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Niobium: Quiz


Question 1: Niobium is used mostly in alloys, the largest part in special ________ such as that used in gas pipelines.
Stainless steelSteelCarbon steelIron

Question 2: Niobium has physical and chemical properties similar to those of the element ________, and the two are therefore difficult to distinguish.

Question 3: Niobium is able to form oxides with the ________ +5 (Nb2O5), +4 (NbO2) and +3 (Nb2O3),[26] as well as with the rarer oxidation state +2 (NbO).
OxygenHydrogenOxidation stateValence (chemistry)

Question 4: [26] Lithium niobate, which is a ________, is used extensively in mobile telephones and optical modulators, and for the manufacture of surface acoustic wave devices.
DielectricPiezoelectricityPolarization densityFerroelectricity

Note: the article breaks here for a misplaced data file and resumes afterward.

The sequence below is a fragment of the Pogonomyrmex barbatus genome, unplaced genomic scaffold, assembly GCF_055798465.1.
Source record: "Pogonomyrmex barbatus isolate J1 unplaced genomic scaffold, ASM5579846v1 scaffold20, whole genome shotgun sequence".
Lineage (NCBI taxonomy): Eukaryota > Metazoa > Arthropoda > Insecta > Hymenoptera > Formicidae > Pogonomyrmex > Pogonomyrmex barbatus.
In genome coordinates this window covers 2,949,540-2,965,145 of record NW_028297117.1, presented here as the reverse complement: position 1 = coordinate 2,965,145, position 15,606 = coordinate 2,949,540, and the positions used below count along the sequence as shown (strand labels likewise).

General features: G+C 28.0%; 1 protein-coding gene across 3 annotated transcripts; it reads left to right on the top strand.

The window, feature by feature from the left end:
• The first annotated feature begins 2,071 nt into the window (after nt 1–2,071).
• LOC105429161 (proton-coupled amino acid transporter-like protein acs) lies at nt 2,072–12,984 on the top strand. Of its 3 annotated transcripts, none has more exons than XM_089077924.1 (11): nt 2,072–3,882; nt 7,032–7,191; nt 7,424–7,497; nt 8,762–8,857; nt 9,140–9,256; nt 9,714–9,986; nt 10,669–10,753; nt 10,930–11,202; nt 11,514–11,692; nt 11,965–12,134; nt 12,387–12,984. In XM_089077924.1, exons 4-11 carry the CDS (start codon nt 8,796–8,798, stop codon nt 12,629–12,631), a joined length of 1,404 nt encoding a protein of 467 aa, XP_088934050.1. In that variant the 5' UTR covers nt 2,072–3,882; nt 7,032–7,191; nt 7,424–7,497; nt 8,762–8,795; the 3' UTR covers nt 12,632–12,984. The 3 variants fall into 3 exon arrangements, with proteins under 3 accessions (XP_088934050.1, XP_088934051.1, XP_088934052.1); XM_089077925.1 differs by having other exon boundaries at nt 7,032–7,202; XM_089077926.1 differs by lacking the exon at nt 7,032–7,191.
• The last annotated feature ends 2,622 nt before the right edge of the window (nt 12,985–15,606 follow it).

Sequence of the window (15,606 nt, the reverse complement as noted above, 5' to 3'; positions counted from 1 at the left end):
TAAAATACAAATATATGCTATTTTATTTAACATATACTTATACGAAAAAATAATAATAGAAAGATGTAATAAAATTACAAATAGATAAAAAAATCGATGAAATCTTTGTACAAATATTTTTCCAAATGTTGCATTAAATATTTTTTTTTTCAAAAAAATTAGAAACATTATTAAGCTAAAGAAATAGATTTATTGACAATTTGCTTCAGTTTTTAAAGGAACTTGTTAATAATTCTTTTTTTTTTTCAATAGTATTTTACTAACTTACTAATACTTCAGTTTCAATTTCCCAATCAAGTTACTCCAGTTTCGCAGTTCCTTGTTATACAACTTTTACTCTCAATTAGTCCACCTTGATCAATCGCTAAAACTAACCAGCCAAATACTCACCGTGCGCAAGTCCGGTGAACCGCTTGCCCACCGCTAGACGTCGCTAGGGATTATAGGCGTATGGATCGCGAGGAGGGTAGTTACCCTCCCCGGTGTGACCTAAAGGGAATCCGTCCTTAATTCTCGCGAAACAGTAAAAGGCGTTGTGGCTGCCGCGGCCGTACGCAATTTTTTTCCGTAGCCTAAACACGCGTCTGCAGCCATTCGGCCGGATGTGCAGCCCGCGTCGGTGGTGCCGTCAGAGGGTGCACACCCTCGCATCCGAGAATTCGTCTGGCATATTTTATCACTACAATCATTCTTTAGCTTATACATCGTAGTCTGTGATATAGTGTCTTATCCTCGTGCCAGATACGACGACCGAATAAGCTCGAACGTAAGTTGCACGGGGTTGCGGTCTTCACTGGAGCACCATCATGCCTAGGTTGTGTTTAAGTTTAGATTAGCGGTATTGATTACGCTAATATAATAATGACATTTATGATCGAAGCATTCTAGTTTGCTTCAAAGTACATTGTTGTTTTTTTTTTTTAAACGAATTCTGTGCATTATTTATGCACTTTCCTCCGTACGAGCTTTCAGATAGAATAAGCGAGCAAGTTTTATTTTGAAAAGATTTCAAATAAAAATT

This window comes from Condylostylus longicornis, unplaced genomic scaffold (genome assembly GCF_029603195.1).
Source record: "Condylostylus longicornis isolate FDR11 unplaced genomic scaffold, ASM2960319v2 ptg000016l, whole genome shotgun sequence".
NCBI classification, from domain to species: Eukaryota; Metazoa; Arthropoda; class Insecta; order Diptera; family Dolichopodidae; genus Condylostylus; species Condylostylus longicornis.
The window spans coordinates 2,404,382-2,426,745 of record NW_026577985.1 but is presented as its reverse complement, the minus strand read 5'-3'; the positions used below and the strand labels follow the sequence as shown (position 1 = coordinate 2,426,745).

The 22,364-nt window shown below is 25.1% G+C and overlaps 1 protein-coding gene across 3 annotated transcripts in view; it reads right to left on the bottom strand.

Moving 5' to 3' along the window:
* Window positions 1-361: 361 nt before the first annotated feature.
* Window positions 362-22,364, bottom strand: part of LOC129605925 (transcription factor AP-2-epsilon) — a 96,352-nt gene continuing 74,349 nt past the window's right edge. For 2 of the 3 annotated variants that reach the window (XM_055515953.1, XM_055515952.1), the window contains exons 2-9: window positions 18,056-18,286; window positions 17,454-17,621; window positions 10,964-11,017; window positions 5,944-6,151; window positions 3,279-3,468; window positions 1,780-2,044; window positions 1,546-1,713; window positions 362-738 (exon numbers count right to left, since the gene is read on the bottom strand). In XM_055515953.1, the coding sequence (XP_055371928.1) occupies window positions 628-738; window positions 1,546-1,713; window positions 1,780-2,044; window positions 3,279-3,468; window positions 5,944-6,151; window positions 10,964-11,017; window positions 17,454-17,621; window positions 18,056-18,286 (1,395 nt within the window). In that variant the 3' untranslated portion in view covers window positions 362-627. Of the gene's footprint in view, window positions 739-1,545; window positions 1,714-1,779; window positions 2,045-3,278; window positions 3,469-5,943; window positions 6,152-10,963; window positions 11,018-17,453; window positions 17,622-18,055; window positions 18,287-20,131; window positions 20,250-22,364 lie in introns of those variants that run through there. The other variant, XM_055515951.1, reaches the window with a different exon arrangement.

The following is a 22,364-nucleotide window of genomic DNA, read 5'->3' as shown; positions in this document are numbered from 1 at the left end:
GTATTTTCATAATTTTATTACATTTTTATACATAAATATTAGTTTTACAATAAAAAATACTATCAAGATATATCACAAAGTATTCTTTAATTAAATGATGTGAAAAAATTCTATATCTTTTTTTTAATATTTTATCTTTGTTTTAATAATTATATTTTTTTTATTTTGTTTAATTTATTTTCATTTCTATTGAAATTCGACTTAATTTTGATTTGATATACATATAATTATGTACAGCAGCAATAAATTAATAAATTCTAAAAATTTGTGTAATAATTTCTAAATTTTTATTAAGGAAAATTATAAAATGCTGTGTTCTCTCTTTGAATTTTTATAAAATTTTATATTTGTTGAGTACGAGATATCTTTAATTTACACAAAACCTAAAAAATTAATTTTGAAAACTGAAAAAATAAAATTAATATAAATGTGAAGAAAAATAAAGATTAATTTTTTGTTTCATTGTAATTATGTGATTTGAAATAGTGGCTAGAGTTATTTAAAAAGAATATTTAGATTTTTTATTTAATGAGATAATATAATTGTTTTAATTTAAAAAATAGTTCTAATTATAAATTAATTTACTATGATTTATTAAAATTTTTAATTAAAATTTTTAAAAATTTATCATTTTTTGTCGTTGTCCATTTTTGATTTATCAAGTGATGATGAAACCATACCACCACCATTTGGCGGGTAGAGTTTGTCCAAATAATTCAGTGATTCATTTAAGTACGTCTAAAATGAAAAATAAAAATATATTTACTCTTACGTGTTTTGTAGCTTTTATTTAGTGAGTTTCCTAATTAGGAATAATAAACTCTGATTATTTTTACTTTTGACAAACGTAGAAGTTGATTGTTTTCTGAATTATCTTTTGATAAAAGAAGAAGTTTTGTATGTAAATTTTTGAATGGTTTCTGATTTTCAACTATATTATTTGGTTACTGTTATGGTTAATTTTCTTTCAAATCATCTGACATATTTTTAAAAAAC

Question 5: Although de Marignac was able to produce tantalum-free niobium on a larger scale by 1866, it was not until the early 20th century that niobium was first used commercially, in ________ filaments.
Fluorescent lampIncandescent light bulbCompact fluorescent lampFlashtube

Question 6: It reacts with most nonmetals at high temperatures: niobium reacts with fluorine at room temperature, with ________ and hydrogen at 200 °C, and with nitrogen at 400 °C, giving products that are frequently interstitial and nonstoichiometric.

Question 7: The ________ estimates that the production increased from 38,700 metric tonnes in 2005 to 44,500 tonnes in 2006.
United States Fish and Wildlife ServiceNational Park ServiceMinerals Management ServiceUnited States Geological Survey

Question 8: The temperature stability of niobium-containing superalloys is important for its use in ________ and rocket engines.
Swing-piston engineJet engineStirling engineRocket engine nozzle

Question 9: The first step in the processing is the reaction of the oxides with ________:[32]
Hydrofluoric acidFluorineSulfuric acidHydrochloric acid

Question 10: Both are ________ by water and react with additional niobium at elevated temperatures by forming the black and highly hygroscopic niobium tetrafluoride (NbF4) and niobium tetrachloride (NbCl4).

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